cover image The Country Road

The Country Road

Regina Ullmann, trans. from the German by Kurt Beals. New Directions, $15.95 trade paper (144p) ISBN 978-0-8112-2005-7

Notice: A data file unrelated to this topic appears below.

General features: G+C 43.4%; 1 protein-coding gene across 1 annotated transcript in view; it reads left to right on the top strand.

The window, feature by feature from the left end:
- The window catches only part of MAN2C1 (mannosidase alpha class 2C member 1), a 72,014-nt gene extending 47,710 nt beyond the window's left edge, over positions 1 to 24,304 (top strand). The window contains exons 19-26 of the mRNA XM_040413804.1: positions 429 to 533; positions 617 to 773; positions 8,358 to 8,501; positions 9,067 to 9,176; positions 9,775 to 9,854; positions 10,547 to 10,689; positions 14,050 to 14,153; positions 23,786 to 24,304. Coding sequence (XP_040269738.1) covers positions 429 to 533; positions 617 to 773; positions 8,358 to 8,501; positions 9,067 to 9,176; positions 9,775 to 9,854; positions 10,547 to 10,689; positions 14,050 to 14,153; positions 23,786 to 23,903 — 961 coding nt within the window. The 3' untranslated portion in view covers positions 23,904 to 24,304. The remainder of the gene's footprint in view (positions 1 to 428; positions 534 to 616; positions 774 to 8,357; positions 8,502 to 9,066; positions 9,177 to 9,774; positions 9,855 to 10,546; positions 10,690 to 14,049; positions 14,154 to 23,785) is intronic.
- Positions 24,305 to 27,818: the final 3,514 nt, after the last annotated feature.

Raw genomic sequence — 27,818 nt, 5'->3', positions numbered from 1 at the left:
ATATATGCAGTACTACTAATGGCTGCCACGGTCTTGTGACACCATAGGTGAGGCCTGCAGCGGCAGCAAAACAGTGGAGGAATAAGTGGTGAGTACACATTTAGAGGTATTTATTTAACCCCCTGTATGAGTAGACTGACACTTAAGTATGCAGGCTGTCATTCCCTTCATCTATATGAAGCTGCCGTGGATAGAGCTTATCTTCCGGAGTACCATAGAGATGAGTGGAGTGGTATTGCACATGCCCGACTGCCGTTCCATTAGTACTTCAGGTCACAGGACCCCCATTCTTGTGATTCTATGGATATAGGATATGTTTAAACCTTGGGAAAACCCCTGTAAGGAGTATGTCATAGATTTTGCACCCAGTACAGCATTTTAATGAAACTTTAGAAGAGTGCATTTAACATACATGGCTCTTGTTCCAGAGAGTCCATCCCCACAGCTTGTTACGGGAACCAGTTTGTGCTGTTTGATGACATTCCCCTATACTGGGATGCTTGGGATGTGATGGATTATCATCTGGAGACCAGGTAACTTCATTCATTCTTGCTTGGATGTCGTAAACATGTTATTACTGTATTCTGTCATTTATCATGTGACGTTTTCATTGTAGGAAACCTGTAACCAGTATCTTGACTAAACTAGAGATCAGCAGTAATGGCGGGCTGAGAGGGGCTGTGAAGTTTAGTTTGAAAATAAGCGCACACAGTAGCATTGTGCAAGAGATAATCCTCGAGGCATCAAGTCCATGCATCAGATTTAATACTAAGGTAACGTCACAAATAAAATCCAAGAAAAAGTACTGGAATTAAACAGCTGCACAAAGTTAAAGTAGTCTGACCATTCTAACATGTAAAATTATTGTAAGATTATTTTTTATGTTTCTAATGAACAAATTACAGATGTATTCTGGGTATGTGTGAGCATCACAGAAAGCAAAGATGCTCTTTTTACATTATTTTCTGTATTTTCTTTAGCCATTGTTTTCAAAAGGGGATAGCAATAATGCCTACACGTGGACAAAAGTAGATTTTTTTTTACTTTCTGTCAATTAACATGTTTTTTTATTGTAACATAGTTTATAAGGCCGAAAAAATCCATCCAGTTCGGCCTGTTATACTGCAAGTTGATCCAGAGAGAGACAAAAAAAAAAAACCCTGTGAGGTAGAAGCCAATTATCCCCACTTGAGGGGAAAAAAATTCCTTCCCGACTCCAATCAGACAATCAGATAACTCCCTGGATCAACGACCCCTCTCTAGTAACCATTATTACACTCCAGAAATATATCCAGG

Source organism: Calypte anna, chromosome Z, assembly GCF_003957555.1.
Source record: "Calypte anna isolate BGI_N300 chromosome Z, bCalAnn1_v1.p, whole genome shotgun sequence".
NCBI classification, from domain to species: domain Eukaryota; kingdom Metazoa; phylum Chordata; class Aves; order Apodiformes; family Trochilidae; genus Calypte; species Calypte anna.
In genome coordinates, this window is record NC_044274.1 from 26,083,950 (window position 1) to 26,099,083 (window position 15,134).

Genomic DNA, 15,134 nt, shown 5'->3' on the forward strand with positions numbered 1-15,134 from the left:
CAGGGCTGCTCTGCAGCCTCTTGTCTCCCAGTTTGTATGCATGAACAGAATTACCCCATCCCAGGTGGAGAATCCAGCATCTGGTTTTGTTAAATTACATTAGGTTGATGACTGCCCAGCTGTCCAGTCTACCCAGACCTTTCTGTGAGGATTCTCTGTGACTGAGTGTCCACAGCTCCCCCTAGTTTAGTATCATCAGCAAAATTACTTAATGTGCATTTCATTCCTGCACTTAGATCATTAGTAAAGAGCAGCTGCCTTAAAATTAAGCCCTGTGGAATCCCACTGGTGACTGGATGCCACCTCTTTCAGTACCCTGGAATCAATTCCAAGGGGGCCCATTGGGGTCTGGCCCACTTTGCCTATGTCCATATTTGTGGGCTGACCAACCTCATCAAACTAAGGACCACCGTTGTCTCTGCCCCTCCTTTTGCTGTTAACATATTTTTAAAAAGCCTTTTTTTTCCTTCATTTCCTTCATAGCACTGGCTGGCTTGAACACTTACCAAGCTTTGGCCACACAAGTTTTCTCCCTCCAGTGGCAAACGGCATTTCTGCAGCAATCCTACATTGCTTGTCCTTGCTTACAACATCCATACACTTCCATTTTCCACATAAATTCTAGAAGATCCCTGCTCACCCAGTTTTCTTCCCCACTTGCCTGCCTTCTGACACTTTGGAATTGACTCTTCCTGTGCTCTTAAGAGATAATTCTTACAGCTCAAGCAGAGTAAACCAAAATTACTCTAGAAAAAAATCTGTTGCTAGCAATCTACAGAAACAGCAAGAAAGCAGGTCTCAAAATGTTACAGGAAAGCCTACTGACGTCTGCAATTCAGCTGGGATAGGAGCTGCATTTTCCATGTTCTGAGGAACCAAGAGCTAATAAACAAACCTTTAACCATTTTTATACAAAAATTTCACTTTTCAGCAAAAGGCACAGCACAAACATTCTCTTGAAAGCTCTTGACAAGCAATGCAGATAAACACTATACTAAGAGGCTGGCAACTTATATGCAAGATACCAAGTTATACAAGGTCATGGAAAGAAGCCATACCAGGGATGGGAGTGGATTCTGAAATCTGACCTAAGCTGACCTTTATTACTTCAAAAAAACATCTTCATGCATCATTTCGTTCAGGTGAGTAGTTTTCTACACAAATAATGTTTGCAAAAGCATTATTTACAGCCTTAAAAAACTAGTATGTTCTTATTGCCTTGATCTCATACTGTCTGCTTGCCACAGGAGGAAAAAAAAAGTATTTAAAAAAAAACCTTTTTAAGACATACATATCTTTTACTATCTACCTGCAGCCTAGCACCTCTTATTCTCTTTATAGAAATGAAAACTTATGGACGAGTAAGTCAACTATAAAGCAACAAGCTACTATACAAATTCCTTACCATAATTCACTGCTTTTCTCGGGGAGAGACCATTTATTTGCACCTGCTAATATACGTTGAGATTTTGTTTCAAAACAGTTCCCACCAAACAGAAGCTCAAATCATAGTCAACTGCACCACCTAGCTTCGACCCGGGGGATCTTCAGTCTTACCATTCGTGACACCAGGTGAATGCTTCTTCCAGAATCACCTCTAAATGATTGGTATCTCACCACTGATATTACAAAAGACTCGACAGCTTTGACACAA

German-language literature, from Rilke to Thomas Mann, has often merged psychological landscapes with the natural world, but women have been underrepresented—or undertranslated. Enter Swiss protomodernist Ullmann, whose unclassifiable and deeply original 1921 collection has undergone a triumphant translation (the first in English) by Beals. Some stories are sublime reveries that anticipate Claire Lispector or Nathalie Sarraute, while others read like painterly idylls of country life. “Strawberries” evokes a child’s experience of natural beauty, “The Old Tavern Sign” is a majestic fable featuring a youth’s dreamlike encounter with a stag, and both “The Mouse” and “The Old Man” meditate on death’s proximity to life. But the real focus is on language, whether the birdsong of “Retold...”, the overheard chatter of adults in “The Christmas Visit,” or the mental language that mingles with the harshness of a journey through the blooming hinterlands in the title story. Each of the pieces in this collection is “a stroll through unknown territories,” populated by mysterious hunchbacks, memories of rustic old houses, mirrors, and the high price nature asks for giving the gift of life. In the touching “The Girl,” Ullmann delivers a more traditional story about a pregnant girl seeking refuge with an old hermit. Ullmann’s purpose is to frame “those intangible things that you never receive” but are ours nonetheless. (Jan.)